Here Fitzpatrick's background as a clergyman as well as the time period in which he writes is evident.  I cannot imaging that students feel forced to resort to dancing, or that their 'physical exuberance' would last as long if they were required to trade dancing for draining muskegs. However, because Fitzpatrick's language is so dated, this and other ideas sometimes are put forward in a way that seems strange today. His idea of balancing the mental and the physical is one that is encouraged by most educators and health professionals today.

In addition to providing for the education of the body, Fitzpatrick thinks that the frontier can end Canada's unemployment.  He suggests that the unemployed be moved to the frontier camps. Here they would be given land and be able to develop the physical side of their nature. It is important to note that Fitzpatrick believes that women should be given the same allotment of land as men and on the same terms, an idea that was very progressive at the time.  Much of Fitzpatrick's writing talks of doing things for and to people.  There is no mention of the choice or agency of the unemployed person, or of personal freedom.

This paternalist attitude continues in the final chapter of the book where Fitzpatrick discusses the role of the instructor as a Canadianiser.  Fitzpatrick believes education can help in what he describes as the necessary work of assimilating foreigners.  While Fitzpatrick notes that education can improve the safety of workers and inform new immigrants of their rights, he also mentions that it can be used to bring new Canadians to "our standards" (139).  In order to ensure that teachers are helping the immigrant become a 'healthy Canadian' Fitzpatrick suggests that only those who are British subjects by birth be granted permanent teachers' licenses.  A teacher who is foreign born, states Fitzpatrick, has likely not entirely eliminated their "foreign traits" (145).  Fitzpatrick finds it natural and proper that Canada force the English culture and beliefs on people entering Canada.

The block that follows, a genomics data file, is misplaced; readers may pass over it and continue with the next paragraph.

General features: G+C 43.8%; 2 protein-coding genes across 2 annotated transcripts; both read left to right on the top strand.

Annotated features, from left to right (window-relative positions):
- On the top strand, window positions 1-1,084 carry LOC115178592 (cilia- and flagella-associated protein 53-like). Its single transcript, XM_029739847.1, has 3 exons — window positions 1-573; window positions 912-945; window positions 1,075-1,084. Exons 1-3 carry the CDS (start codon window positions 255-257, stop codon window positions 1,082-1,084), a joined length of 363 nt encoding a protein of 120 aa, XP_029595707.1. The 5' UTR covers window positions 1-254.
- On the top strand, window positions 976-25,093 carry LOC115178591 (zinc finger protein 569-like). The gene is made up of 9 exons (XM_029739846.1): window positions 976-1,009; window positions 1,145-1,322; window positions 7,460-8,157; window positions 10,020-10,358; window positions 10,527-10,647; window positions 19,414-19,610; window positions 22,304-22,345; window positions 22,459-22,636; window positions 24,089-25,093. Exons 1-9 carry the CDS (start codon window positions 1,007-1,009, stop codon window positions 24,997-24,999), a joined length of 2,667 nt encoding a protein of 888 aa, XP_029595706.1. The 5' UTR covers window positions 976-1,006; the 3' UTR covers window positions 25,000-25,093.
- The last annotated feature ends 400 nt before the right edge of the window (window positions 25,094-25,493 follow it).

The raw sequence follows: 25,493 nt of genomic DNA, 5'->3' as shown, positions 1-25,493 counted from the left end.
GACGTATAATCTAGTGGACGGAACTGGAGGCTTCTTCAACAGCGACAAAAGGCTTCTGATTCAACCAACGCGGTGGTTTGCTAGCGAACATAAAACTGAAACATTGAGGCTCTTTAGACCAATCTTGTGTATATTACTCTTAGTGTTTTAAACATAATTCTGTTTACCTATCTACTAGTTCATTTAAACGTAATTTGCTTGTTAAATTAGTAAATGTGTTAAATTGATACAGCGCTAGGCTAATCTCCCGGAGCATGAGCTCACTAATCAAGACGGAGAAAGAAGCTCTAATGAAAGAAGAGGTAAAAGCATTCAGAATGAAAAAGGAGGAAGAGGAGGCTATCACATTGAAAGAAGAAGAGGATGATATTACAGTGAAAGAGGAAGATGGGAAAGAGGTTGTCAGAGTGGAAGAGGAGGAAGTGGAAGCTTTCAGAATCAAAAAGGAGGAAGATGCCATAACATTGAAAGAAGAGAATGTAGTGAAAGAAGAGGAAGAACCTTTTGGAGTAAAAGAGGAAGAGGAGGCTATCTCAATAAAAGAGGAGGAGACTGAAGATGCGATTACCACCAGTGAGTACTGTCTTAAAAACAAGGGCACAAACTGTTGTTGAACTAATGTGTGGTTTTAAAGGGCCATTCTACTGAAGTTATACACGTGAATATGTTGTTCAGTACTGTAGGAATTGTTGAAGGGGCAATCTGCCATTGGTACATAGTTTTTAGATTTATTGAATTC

Fitzpatrick's book is an interesting read.  Ideas about popularizing education and creating individualized learning are surround by dated ideas about using education to assimilate new immigrants and to vanquish the 'red agitators'. Today Frontier College continues to be based on Fitzpatrick's original idea of taking education wherever the student is.  Programs are run still run in labour camps, as well as in schools and prisons.  Frontier College is currently national in scope, and has groups in almost every university in Canada. Students can still become involved in the summer labourer-teacher program that now operates primarily in agricultural settings. Fitzpatrick's main messages, such as the balance between mental and physical labour, the idea that the educator must go where the learners are, and that education should be relevant to the learner, are still as insightful today as they were almost a century ago. In summary, this book provides a look into the thinking of an educator living in the early twentieth century .

For more information about Frontier college, please go to the following website:



Fitzpatrick, Alfred (1999, 1920). The University in Overalls: A Plea for Part-Time Study. Toronto: Thompson Educational Publishing Inc.

Prepared by Becky Evans (OISE/UT)

March 2001